A year ago today, two bombs exploded at the Boston Marathon finish line, killing three people and wounding more than 260 others.
Thirty-nine victims of the bombing were treated at Massachusetts General Hospital in Boston, and six of the most critically injured were admitted to the Intensive Care Unit where they were supervised by Dr. Perren Cobb, director of the Mass General Critical Care Center. Some of the wounded that day suffered burns and fractures, while others had to undergo amputations. But all of Dr. Cobb’s patients eventually recovered after rehab and were able to return home.
For some at last year's marathon, there were psychological wounds that needed attention. Many runners were traumatized by what they had witnessed and Joanne Pomodoro, a clinical social worker at MGH Back Bay, volunteered her time to provide counseling.
Now this year, Dr. Cobb and Pomodoro are running the Boston Marathon for the first time themselves, as part of a group of 40 runners with the Mass. General Emergency Response Fund Team. Dr. Cobb and Pomodoro reflect on last year’s events and their recent efforts to raise money to help victims of disasters and to improve overall emergency preparedness.
For both of them, the events of the bombing came as a shock.
“I immediately went down and saw this first wave of victims,” says Dr. Cobb. “Right then and there you knew that a beautiful Patriots’ Day in Boston was going to be very, very different."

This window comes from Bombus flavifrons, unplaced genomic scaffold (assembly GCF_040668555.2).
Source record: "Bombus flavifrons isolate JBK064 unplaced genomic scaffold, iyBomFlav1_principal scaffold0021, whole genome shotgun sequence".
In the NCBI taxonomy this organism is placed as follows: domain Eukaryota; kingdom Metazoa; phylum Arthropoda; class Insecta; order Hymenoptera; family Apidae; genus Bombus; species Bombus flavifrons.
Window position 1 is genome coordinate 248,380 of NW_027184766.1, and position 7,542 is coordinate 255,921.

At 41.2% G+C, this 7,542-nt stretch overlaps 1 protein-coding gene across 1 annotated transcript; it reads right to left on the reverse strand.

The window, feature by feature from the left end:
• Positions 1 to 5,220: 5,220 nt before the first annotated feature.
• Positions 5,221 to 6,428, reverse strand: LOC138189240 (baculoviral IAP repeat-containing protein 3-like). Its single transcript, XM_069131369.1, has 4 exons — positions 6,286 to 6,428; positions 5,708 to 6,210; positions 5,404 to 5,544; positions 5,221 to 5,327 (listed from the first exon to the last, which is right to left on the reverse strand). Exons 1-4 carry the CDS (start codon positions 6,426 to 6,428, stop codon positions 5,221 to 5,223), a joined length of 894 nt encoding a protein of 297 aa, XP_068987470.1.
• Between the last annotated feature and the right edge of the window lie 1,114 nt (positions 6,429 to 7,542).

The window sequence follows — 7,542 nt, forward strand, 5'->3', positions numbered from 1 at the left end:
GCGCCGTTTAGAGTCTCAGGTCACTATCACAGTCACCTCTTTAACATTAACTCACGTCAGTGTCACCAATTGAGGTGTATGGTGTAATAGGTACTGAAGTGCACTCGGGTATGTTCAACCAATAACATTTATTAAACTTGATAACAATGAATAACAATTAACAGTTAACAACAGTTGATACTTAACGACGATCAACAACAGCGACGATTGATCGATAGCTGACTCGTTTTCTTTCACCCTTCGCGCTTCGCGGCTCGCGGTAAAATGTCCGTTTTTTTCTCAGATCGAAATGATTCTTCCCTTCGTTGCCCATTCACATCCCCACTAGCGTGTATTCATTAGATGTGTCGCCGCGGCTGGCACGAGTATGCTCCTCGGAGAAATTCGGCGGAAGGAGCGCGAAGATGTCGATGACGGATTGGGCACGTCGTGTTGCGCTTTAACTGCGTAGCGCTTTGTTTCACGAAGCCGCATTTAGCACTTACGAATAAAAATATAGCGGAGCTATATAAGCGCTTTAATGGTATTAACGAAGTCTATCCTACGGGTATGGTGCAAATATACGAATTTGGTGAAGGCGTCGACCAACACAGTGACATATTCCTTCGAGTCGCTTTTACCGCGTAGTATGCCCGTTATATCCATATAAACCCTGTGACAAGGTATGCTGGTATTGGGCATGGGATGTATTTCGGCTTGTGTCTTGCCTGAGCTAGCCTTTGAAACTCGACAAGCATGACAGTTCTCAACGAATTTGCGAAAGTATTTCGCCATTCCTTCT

The emergency medical response to the attack was swift and effective. Boston area hospitals had detailed emergency plans in place for dealing with such disasters and these preparations saved lives.
“One of the most brilliant things that happened was the emergency medical system and the way that 260 patients were distributed equally over five trauma centers,” says Dr. Cobb. “It would’ve been quite different if those 260 patients had gone to one hospital.”
Dr. Cobb adds that there are things every doctor can prepare for, but the marathon bombing was something not even a trained expert could anticipate.
“You’re trying to focus on the activity at hand, which is taking care of our amazing patients and their families, but you also had this sense of ‘Am I safe? Are my colleagues safe?' A number of us knew runners in the race, and there was sort of a sense that, ‘Is the next wave coming in going to include somebody that I know?’”
While Dr. Cobb was dealing with the physical trauma at Mass General, Pomodoro was dealing with the psychological trauma of the day's events.
“At that time it was still shock, I think people could just not understand and I think the word 'surreal' is what we would use at that moment,” she says.
Pomodoro adds that it is important to “triumph over trauma.” For many people who were there that day, revisiting the experience could cause old feelings to flood back.
“Fear is a major, major issue especially with coming back this year,” she says, “I think anytime this happens we can never promise we’re all gonna be safe, but I think what we’ve learned is that if we come together as a team there’s help, there’s hope, and there’s faith that we’ll all be okay.”
Dr. Cobb says Boston is more united than ever, despite the hardship the city and state have faced.
“All of us have psychological wounds; those are in the process of healing,” says Dr. Cobb. “I think that’s where we are, not only as individuals but as a city and a region as well.”